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Oct 27 2006
Supplied or written by Carlos Santos
The Challenges of “Blue October”
Carlos Santos*

Global actions will take place in October of 2006 to celebrate the right to water, marking the second anniversary of the water referendum that amended the Uruguayan constitution held on October 31st of 2004. The agenda of water movements coincides – in a time of advance against the commodification of this common resource – from the achievements reached at the World Social Forum in Caracas, Venezuela, and at the International Forum in Defense of Water held in Mexico, this year. The challenges seem to go beyond the consolidation of a common agenda of these movements at a global scale, from identifying and promoting an alternative, public and sustainable water management model.

Since early 2006, two important events took place which helped to consolidate a global movement in defense of water as a common good. First, within the 6th World Social Forum held in Caracas, as a result of the convergence of different activities, a common declaration was issued by European and Latin American organizations that promote public alternatives to water privatization. Then, the International Forum in Defense of Water took place in Mexico. There social movements proved to have gained enough legitimacy to replace the key role that had been played by transnational corporations and financial institutions, to even obtain the governments’ support.

The organizations arrived in Mexico after a process of convergence between organizations and movements from Latin America, North America and Europe, that had began at the (polycentric) World Social Forum held in Caracas. There, in the last week of January of 2006, a declaration was issued that included the different perspectives of water social movements and set the bases for building a common future agenda.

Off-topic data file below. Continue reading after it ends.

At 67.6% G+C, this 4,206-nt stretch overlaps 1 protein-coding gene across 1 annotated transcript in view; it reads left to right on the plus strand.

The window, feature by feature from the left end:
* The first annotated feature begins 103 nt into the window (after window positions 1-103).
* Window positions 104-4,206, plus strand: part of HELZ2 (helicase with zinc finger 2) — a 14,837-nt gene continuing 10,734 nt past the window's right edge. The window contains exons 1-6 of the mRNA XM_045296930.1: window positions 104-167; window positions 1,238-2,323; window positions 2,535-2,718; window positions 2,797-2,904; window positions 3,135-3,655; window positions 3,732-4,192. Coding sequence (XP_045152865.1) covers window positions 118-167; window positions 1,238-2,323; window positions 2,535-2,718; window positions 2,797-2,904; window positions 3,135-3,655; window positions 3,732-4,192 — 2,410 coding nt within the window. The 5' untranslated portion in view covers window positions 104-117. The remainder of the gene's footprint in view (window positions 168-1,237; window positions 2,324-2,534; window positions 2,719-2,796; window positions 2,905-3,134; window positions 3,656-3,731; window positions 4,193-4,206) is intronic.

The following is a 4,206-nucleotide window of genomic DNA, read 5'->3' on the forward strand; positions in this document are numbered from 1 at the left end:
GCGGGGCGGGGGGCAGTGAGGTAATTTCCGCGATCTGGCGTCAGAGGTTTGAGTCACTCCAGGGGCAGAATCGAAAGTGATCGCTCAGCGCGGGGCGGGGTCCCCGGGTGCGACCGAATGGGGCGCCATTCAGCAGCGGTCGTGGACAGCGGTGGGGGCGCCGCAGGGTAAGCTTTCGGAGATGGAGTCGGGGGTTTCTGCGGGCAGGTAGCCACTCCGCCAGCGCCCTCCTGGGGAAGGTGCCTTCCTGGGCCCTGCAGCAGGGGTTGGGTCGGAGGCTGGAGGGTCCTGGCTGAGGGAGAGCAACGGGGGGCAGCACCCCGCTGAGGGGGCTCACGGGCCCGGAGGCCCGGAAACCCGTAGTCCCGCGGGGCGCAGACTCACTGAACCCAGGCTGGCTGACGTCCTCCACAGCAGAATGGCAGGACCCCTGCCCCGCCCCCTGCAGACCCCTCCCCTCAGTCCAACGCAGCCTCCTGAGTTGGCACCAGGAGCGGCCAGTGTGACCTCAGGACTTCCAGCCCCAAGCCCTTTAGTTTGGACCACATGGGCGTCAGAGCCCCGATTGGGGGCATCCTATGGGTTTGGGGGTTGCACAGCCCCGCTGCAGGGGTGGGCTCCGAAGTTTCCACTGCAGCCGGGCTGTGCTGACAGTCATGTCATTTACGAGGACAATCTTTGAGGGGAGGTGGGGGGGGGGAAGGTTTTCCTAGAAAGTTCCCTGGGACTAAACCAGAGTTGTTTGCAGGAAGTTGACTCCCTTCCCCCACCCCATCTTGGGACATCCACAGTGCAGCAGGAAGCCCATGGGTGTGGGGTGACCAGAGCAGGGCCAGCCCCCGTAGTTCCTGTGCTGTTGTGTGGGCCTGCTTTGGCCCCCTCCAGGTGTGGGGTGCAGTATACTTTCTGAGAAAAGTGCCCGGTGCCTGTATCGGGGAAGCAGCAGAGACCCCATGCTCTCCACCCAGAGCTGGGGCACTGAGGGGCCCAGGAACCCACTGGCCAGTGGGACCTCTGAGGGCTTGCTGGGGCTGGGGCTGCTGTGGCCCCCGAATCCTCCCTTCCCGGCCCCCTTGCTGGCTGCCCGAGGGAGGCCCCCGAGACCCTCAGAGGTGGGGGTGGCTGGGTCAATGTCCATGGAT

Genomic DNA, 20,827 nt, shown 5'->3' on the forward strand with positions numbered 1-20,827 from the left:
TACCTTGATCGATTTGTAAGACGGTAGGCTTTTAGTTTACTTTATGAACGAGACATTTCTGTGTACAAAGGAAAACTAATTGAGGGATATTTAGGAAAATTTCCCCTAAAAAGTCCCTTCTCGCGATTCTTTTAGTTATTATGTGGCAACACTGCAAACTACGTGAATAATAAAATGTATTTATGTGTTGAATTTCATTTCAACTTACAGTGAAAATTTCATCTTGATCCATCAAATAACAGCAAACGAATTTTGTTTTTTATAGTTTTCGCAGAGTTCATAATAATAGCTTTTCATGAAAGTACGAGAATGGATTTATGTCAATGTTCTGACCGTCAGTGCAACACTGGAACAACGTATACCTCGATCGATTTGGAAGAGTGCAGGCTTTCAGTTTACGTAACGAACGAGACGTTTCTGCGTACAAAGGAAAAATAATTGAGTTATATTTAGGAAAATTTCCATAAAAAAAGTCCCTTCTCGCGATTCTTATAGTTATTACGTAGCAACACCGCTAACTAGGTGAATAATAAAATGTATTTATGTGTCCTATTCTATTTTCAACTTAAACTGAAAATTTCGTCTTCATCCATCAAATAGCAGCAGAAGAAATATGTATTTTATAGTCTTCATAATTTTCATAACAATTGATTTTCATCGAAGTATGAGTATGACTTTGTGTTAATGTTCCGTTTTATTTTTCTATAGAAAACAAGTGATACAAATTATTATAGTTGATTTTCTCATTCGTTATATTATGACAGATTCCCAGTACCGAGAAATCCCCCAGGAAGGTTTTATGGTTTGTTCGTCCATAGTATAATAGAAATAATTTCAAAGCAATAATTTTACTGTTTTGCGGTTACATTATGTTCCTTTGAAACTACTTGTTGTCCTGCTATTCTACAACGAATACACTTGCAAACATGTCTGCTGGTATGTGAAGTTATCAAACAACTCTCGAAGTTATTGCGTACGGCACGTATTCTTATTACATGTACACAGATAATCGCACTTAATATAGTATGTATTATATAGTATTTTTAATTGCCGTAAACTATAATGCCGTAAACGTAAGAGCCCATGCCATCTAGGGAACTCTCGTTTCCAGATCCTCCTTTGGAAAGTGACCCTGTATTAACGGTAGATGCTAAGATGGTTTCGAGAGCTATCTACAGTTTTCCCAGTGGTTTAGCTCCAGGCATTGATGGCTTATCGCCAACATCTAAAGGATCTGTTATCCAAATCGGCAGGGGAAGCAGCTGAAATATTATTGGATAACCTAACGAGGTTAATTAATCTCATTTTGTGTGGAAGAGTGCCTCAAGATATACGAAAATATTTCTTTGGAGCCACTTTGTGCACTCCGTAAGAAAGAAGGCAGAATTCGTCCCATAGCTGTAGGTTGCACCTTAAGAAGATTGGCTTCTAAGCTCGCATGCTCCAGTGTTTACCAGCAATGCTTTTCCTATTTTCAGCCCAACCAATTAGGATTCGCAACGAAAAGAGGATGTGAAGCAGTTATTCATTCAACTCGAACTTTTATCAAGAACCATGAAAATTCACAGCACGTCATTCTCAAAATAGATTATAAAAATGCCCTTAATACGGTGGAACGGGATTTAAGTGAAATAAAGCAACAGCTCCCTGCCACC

The declaration defines the key items of a common agenda of social movements: it demands excluding water from the World Trade Organization (WTO), Free Trade Agreements (FTA) and other international trade and investment treaties as well as the abolition of the World Bank’s International Center for Settlement of Investment Disputes (ICSID).

At the same time, this common document provides that water management should be public, community-owned, participative and that for this purpose “a sustainable management of the ecosystems and the preservation of the water cycle is necessary by means of land ordering and the conservation of natural habitats, by establishing the river basins as basic units, where citizen’s participation is made possible in all the planning, management and control stages”.

Meanwhile, two major water-related international events took place in Mexico, from March 14 to 22. On the one hand, the 4th World Water Forum took place with the promotion of water corporations and international financial institutions, while on the other hand, the International Forum in Defense of Water took place in Mexico aswell, gathering social movements and organizations from around the world that fight for the public, participative and sustainable water management. It was the first time that social movements that promote water as a “common good” could coordinate an alternative forum to the World Water Forum.

The “Joint Declaration of Social Movements and Organizations on Water” issued in Caracas was one of the main inputs used to write a draft Declaration that led Minister of Water in Bolivia, Abel Mamani –former leader of FEJUVE, the Federation of Neighbor Boards from the city of El Alto -   to participate in the 4th World Water Forum.